New tax rate to keep away flippers

New tax rate to keep away flippers

MALAYSIA - Ahyat Ishak was in the midst of selling off a property when Budget 2014 was tabled which saw hikes in the Real Property Gains Tax (RPGT).

It was higher and tighter than he expected.

"Because of this announcement, I would have to make several different decisions. I bought that house less than three years ago.

"Previously, I would have been taxed 10 per cent as RPGT, but with the recent announcement, I would need to fork out 30 per cent of my profits for the RPGT.

"So right now, I am thinking that I should not sell it," says the 30-something Ahyat, who has been investing in properties for the past 10 years and also runs workshops for wannabe property investors.

"If you have been strategic about investment, you would have known that the RPGT can go up anytime and you would have taken that into account in your investment plan. The worst strategy is when you have only one strategy," he stresses.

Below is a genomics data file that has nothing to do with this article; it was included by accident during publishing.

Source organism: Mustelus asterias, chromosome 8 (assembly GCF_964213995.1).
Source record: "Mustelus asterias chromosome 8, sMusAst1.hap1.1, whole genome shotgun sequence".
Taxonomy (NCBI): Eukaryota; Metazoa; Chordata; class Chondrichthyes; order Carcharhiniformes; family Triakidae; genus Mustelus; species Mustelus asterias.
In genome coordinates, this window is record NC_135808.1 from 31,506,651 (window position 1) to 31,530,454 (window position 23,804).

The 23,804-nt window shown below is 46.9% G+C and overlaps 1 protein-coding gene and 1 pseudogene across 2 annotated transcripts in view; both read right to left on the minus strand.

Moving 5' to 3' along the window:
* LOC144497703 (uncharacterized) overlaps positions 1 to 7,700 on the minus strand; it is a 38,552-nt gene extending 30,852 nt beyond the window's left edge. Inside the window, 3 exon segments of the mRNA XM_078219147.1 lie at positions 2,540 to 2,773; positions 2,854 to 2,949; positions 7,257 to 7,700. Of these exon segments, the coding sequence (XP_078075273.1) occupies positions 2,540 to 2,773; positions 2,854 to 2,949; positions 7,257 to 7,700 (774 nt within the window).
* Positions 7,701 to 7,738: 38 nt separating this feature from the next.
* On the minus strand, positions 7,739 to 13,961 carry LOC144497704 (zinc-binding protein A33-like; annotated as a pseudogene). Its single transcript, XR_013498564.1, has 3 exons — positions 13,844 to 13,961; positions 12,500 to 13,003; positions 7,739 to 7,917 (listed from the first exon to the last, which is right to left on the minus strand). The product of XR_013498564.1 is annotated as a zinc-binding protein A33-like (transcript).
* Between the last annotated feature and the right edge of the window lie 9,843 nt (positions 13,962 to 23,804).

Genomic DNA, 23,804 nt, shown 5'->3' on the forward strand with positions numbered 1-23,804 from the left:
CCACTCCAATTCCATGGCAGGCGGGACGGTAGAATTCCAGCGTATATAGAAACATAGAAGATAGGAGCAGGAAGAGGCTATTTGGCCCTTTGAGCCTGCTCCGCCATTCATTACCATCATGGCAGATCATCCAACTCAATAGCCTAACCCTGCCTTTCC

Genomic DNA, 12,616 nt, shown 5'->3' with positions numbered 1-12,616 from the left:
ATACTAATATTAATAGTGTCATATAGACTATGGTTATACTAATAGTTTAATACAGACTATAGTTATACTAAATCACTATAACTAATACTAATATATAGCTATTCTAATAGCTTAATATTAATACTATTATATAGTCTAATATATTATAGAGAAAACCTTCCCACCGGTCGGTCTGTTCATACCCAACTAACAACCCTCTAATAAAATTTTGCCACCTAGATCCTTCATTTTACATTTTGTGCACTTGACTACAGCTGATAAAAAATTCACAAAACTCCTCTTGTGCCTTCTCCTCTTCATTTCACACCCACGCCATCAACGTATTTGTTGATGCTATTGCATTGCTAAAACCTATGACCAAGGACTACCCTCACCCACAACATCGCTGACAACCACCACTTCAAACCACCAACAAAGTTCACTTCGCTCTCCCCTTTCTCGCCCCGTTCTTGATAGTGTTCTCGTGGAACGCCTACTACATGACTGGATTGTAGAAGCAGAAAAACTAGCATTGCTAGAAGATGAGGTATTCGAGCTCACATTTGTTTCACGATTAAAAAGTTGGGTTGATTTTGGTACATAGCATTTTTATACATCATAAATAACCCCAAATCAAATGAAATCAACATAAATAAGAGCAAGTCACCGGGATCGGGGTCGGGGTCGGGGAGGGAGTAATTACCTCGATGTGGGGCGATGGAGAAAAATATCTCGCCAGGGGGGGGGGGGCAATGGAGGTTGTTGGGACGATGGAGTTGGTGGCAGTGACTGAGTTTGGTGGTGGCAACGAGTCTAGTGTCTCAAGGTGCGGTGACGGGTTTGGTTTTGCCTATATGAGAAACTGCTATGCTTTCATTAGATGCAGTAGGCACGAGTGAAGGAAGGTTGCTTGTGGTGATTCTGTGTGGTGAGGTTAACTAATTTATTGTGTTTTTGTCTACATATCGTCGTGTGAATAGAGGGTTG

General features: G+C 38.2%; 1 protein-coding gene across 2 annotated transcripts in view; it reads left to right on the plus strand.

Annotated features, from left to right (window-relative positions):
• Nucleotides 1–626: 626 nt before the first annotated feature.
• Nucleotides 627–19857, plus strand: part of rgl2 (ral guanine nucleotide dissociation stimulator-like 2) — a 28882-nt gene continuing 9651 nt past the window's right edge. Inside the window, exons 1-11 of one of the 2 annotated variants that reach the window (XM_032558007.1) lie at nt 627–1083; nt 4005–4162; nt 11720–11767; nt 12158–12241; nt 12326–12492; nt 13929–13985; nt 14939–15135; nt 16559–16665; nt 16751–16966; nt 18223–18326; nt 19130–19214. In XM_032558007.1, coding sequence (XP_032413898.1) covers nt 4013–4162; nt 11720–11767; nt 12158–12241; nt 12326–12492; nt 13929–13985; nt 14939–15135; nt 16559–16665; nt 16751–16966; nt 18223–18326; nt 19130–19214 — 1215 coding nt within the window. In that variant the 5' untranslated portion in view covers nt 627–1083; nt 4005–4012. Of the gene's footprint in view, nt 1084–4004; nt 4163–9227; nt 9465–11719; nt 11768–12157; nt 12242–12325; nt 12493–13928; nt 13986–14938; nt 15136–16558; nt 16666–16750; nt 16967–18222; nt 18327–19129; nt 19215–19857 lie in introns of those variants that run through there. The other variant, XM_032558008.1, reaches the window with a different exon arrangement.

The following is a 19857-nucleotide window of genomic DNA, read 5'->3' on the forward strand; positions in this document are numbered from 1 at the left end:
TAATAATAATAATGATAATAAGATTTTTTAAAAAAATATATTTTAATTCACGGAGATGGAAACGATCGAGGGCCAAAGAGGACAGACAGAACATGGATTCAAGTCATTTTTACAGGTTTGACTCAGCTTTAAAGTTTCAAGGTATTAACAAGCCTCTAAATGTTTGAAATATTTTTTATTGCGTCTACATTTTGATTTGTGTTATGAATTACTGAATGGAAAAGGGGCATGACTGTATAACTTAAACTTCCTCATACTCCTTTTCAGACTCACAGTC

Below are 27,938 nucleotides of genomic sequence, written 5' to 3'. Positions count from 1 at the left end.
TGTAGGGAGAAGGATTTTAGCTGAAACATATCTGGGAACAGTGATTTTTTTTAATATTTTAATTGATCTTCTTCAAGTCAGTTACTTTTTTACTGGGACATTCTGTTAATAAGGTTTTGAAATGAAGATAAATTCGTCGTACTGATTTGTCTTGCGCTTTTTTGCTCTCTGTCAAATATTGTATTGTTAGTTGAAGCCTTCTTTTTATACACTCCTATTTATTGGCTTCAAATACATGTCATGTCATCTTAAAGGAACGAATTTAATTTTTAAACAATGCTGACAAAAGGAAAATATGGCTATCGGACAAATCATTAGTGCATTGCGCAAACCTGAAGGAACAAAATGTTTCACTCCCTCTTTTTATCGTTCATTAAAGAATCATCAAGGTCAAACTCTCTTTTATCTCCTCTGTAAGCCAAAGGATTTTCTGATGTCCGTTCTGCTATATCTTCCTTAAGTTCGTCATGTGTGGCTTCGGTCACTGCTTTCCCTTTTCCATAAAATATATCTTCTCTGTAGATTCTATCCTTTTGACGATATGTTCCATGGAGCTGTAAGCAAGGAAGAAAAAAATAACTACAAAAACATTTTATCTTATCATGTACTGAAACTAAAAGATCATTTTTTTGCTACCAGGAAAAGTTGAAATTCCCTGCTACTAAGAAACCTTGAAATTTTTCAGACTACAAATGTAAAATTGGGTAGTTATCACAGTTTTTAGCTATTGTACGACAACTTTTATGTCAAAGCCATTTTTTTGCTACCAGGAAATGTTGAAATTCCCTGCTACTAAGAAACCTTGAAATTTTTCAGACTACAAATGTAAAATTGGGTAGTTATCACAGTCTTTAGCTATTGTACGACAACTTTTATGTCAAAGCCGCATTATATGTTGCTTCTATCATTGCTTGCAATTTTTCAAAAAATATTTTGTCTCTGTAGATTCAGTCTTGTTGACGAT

So he is not worried about hanging on a bit longer to the property that he had originally wanted to sell, because one of the rules he goes by is to make sure what he buys is an "investment-great asset".

For him, this means two things - that the property is "tenant-able" and that it has good potential for capital appreciation.

As a player, he also makes sure he has the holding power to hang on to a property and service the loan.

"But it's seen as uncool and yucky to talk to young investors about tenant-ability and capital appreciation. 'Buying for rent' is so old school to them. I've had people calling me a 'sissy investor' .

"Everyone was talking about 'I buy, I get the keys, I flip'. How can that be sustainable?

"When I advocate responsible and sustainable investment, it is like a joke," he says.

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